3 Simple Steps to Starting an Emergency Fund

Buying a fancy dress for the big party on Saturday night is not an emergency (even though it feels like one). Here's how to prepare for the real fiascos in your life.

What will you do when faced with an unexpected expense of, say, $400? A 2016 study from the Federal Reserve found 46% of Americans didn’t have enough funds to cover an unexpected expense of that amount. So, how did they manage to pay for it? Possibly by using their credit card or doing the unthinkable and asking for money from friends and family, which is never fun.

The issue here is that emergencies are bound to happen, as they do to all of us. So, it’s best to be prepared because one of the easiest ways to get into debt unexpectedly, and damage your credit score in the process, is by paying for an emergency car repair or medical expense with plastic — and no plan to pay it off quickly.

If you have been working hard to repair, maintain and improve your credit score, one of the best ways to avoid destroying all your hard work is to have an emergency fund you can use for unexpected expenses. (You can see how your debt may be affecting your credit by viewing two of your credit scores for free on Credit.com.) Remember, it’s best to only use your revolving credit, or credit card, for planned expenses you know you can pay off.

With that in mind, here are three simple steps to get you started on building an emergency fund.

1. Know the Difference Between an Expense & an Emergency

Buying a fancy dress for the big party on Saturday night is not an emergency (even though it feels like one). So make sure you are budgeting correctly and planning for expenses that you know are coming up. For example, you should have your car tuned every year or your home painted every five years. These can be major expenses, but, again, they are not emergencies. So, you need to have a savings plan for them. Imagine how much less stress you will feel if you plan ahead and save accordingly, and when the time comes to paint the house, you can just write the check and be done!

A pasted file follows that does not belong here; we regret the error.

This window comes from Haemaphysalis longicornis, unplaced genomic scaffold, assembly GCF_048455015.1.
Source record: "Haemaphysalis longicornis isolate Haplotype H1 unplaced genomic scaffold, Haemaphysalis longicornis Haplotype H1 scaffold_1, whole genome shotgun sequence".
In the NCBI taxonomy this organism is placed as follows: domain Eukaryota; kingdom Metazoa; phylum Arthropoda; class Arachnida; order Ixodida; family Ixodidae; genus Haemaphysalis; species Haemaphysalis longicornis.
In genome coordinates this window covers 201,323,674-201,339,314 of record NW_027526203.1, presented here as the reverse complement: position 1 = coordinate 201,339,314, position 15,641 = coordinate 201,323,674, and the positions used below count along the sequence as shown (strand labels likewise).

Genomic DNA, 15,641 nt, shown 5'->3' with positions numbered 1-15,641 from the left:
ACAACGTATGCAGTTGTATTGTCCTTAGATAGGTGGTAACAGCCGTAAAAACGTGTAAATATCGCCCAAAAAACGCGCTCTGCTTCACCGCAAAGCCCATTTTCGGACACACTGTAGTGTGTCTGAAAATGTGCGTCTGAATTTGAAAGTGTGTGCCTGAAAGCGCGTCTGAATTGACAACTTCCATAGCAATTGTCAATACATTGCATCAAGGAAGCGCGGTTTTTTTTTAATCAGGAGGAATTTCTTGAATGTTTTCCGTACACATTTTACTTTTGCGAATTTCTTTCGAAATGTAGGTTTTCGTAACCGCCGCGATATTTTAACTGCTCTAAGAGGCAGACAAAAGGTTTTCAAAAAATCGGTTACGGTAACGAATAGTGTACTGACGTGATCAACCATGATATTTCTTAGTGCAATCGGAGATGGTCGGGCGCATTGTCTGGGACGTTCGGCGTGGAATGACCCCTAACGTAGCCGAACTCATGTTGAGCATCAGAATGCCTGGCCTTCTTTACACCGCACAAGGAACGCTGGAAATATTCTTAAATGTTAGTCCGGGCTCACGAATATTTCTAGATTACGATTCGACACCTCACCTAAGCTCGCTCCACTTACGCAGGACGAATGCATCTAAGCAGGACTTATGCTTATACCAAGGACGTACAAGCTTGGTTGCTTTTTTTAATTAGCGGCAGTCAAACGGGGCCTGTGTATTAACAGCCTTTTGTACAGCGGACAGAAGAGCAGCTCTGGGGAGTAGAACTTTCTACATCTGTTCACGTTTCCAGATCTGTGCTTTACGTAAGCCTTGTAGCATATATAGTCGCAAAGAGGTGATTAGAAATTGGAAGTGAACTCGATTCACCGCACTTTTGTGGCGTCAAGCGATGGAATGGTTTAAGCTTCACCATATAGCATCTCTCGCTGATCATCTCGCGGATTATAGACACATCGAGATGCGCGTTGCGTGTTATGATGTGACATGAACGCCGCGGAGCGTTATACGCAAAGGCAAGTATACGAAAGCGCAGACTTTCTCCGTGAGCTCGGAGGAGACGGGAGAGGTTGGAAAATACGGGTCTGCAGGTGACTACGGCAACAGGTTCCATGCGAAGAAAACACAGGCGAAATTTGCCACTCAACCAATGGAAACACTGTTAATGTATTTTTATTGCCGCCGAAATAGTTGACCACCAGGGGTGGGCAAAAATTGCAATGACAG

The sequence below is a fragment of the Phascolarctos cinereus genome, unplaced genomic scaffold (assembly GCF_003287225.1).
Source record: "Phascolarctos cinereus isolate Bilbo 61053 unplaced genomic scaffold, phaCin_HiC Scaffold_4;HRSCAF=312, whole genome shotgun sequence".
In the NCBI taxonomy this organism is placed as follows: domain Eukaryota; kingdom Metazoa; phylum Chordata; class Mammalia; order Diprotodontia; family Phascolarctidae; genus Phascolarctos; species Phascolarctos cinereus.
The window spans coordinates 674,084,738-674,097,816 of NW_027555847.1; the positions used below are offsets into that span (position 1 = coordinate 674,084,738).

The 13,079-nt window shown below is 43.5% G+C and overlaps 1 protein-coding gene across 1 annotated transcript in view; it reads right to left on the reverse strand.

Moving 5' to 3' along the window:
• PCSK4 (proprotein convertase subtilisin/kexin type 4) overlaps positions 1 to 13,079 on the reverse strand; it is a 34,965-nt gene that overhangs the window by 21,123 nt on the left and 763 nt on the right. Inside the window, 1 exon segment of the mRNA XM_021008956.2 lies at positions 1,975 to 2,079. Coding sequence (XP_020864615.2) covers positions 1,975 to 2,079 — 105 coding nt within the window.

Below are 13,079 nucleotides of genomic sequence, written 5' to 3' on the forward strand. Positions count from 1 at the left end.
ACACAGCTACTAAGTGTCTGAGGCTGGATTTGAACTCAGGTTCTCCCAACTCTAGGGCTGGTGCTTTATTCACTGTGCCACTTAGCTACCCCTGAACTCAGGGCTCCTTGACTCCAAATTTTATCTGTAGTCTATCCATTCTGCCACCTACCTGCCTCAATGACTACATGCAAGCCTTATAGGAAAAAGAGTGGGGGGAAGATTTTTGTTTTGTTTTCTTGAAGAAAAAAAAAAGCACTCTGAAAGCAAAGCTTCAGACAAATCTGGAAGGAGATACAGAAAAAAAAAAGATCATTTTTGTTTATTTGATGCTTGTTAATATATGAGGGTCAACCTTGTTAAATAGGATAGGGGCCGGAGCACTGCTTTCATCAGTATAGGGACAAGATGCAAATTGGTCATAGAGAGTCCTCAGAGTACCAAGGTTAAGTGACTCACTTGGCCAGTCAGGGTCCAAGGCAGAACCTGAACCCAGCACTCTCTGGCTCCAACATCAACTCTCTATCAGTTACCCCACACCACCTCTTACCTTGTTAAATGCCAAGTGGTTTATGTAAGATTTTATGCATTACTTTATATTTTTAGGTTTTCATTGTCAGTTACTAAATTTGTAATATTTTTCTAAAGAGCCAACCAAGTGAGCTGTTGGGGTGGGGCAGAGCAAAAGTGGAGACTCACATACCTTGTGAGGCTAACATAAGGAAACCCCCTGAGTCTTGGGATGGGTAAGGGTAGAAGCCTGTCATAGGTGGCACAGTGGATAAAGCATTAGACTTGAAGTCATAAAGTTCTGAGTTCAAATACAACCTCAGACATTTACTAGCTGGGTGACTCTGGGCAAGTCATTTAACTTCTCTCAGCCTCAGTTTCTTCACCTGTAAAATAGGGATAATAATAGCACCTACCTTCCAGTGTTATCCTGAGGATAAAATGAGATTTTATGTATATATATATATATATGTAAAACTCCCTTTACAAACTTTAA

2. Save Up $1,000

Most Americans can’t scrape together enough cash to cover an emergency, however, they all know emergencies will happen, because they have in the past. So, it’s key to have an emergency fund. To start, do everything you can to sell, scrape and cut from your budget so you can save $1,000 as quickly as possible that you keep in a separate account from all of your other funds. Truth be told, most emergencies — not all! — will cost you $1,000 or less, so it’s a good benchmark to work toward. With that $1,000 in the bank, you’ll be surprised how much better you sleep at night.

3. Build a Bigger Cash Cushion

Once you’ve got your $1,000 saved up, just keep going! Keep saving up and adding to your emergency fund until you have three months of your household expenses saved up. Once you’ve done that, make it your goal to save six months’ worth of expenses. Just imagine the relief you’ll feel at not having to worry if something happens to your job, or your child needs special medical care, or you get hurt and can’t work for a few months. You’ll be covered without getting yourself into deep debt or having to beg your friends and family for money.

Remember, start today on building your rainy day fund. Aim to save $1,000 first, then keep going. It’s the smartest, safest thing you can do for your family, your finances and your credit score.

Struggling to get your emergency fund started? There are some places where you may be able to cut back. For instance, here are 50 things you should probably just stop spending money on

Image: Geber86

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